Are Bridge Deals A Good Idea?
Bridge deals are typically good for both teams and players
If you’re a young player, a bridge deal can be good for your career in several ways.
First, it allows you to prove yourself (something particularly important if you are looking to get paid as a top player).
Second, it gives you more negotiating leverage in the future because the organization will have more data on your performance and progress.
On the other hand, if you’re an NHL team, a bridge deal can mean saving money on players who may not prove that they belong in top-tier contracts (right now, at least!).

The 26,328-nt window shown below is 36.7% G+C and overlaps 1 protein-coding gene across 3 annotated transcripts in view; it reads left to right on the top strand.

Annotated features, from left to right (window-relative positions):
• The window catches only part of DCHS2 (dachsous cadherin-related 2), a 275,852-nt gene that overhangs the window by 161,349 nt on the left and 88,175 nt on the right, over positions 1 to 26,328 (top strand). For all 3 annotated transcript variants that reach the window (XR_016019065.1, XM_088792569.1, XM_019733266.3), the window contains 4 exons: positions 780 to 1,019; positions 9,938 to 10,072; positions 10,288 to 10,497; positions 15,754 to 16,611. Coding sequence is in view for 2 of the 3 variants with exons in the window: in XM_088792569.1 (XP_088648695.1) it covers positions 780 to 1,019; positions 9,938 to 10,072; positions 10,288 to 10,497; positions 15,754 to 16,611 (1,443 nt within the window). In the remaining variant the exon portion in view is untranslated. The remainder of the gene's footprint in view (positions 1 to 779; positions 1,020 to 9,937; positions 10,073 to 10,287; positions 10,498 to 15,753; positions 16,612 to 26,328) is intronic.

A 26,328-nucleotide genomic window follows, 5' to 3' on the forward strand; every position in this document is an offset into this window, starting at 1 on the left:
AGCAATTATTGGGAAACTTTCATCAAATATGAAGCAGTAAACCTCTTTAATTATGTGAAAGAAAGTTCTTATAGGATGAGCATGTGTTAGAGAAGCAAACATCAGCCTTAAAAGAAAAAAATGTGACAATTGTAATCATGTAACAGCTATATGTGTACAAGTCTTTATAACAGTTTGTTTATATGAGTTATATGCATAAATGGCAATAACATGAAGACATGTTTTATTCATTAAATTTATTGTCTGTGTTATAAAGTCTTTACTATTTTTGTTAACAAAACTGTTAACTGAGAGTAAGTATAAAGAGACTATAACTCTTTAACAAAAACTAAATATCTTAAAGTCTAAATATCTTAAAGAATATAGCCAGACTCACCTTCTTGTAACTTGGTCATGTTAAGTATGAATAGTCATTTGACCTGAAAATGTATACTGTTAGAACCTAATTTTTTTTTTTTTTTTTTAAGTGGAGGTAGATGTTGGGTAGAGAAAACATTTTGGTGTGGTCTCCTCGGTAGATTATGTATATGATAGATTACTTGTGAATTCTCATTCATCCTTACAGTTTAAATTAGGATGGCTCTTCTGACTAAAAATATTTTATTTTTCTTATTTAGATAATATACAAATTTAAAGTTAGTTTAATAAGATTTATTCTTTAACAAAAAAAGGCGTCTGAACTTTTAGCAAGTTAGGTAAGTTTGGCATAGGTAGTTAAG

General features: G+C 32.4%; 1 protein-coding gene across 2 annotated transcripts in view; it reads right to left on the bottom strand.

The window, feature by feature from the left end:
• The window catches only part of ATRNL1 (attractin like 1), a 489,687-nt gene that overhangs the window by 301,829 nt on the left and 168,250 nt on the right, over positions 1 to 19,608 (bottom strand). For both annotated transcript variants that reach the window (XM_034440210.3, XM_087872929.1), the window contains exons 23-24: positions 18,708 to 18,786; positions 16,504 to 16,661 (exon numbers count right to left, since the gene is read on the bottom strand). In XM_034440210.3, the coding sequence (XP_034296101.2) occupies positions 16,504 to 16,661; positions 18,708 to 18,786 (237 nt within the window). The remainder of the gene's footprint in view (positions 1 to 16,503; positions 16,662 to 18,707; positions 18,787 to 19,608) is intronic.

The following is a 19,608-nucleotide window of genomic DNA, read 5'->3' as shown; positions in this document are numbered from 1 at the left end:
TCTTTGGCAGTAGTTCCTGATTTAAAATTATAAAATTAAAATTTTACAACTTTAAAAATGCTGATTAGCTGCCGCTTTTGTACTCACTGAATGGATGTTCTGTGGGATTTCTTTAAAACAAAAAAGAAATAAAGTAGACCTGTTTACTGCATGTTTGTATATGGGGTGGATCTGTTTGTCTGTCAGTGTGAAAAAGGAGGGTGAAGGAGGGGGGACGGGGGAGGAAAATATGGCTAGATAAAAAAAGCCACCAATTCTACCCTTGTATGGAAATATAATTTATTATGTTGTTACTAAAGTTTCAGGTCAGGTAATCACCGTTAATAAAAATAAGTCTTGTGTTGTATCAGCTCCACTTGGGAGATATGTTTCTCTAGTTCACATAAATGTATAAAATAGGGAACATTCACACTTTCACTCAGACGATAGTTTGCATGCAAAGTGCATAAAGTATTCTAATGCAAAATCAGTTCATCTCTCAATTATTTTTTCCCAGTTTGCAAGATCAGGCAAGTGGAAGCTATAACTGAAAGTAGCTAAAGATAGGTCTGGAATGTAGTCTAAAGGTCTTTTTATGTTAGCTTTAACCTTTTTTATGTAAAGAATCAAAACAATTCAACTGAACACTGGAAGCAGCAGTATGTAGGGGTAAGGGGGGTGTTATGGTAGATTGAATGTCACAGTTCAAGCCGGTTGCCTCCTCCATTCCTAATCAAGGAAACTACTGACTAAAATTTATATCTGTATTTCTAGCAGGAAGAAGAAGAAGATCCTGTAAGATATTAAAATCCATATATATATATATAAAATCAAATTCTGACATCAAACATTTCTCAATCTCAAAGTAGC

It also buys an organization time to evaluate roster needs moving forward and make decisions about which players are worth investing in.
For example, A bridge contract would be a good option for a player coming from a good season.
If the player manages to perform well in his next contract, he could get that raise.
A bridge deal is not a bad idea for both players and the team. The players can get a chance to sign a contract with another team after the entry-level contract. Teams can also balance their salary cap with these contracts. However, the players and teams are always mindful of the long-term possibilities of this deal.
So, I believe you now know what bridge deals are in the NHL, and how they work.